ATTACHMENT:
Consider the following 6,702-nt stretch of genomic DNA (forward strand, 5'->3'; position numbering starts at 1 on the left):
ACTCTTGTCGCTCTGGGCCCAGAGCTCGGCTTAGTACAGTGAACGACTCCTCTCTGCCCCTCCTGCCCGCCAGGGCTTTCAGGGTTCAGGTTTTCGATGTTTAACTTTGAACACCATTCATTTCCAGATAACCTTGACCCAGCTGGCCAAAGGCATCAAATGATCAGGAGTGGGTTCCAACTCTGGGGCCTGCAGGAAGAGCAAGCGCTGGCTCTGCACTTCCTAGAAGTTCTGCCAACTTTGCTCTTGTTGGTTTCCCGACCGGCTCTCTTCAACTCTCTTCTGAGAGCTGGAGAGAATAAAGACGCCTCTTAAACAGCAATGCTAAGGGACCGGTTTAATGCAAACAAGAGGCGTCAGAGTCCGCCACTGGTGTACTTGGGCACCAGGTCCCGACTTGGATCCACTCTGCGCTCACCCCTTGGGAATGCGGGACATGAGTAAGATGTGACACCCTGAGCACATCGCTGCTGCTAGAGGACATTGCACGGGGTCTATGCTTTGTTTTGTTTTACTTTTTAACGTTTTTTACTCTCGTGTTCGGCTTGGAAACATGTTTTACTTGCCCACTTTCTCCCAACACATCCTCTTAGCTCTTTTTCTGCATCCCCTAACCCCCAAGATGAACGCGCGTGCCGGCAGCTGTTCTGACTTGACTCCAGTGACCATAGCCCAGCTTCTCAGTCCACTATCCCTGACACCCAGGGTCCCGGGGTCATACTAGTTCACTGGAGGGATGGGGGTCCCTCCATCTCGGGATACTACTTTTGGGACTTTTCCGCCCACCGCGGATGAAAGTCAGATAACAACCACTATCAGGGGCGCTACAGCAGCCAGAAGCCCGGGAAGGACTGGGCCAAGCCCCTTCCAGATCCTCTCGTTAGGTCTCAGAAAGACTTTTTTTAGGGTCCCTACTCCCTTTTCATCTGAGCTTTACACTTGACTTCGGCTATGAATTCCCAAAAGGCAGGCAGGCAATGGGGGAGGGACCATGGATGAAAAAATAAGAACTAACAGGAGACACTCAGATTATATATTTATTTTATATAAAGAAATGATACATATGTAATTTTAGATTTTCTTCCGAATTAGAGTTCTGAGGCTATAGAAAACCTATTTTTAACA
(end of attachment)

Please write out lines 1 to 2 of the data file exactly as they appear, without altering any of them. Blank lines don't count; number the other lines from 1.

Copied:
Consider the following 6,702-nt stretch of genomic DNA (forward strand, 5'->3'; position numbering starts at 1 on the left):
ACTCTTGTCGCTCTGGGCCCAGAGCTCGGCTTAGTACAGTGAACGACTCCTCTCTGCCCCTCCTGCCCGCCAGGGCTTTCAGGGTTCAGGTTTTCGATGTTTAACTTTGAACACCATTCATTTCCAGATAACCTTGACCCAGCTGGCCAAAGGCATCAAATGATCAGGAGTGGGTTCCAACTCTGGGGCCTGCAGGAAGAGCAAGCGCTGGCTCTGCACTTCCTAGAAGTTCTGCCAACTTTGCTCTTGTTGGTTTCCCGACCGGCTCTCTTCAACTCTCTTCTGAGAGCTGGAGAGAATAAAGACGCCTCTTAAACAGCAATGCTAAGGGACCGGTTTAATGCAAACAAGAGGCGTCAGAGTCCGCCACTGGTGTACTTGGGCACCAGGTCCCGACTTGGATCCACTCTGCGCTCACCCCTTGGGAATGCGGGACATGAGTAAGATGTGACACCCTGAGCACATCGCTGCTGCTAGAGGACATTGCACGGGGTCTATGCTTTGTTTTGTTTTACTTTTTAACGTTTTTTACTCTCGTGTTCGGCTTGGAAACATGTTTTACTTGCCCACTTTCTCCCAACACATCCTCTTAGCTCTTTTTCTGCATCCCCTAACCCCCAAGATGAACGCGCGTGCCGGCAGCTGTTCTGACTTGACTCCAGTGACCATAGCCCAGCTTCTCAGTCCACTATCCCTGACACCCAGGGTCCCGGGGTCATACTAGTTCACTGGAGGGATGGGGGTCCCTCCATCTCGGGATACTACTTTTGGGACTTTTCCGCCCACCGCGGATGAAAGTCAGATAACAACCACTATCAGGGGCGCTACAGCAGCCAGAAGCCCGGGAAGGACTGGGCCAAGCCCCTTCCAGATCCTCTCGTTAGGTCTCAGAAAGACTTTTTTTAGGGTCCCTACTCCCTTTTCATCTGAGCTTTACACTTGACTTCGGCTATGAATTCCCAAAAGGCAGGCAGGCAATGGGGGAGGGACCATGGATGAAAAAATAAGAACTAACAGGAGACACTCAGATTATATATTTATTTTATATAAAGAAATGATACATATGTAATTTTAGATTTTCTTCCGAATTAGAGTTCTGAGGCTATAGAAAACCTATTTTTAACA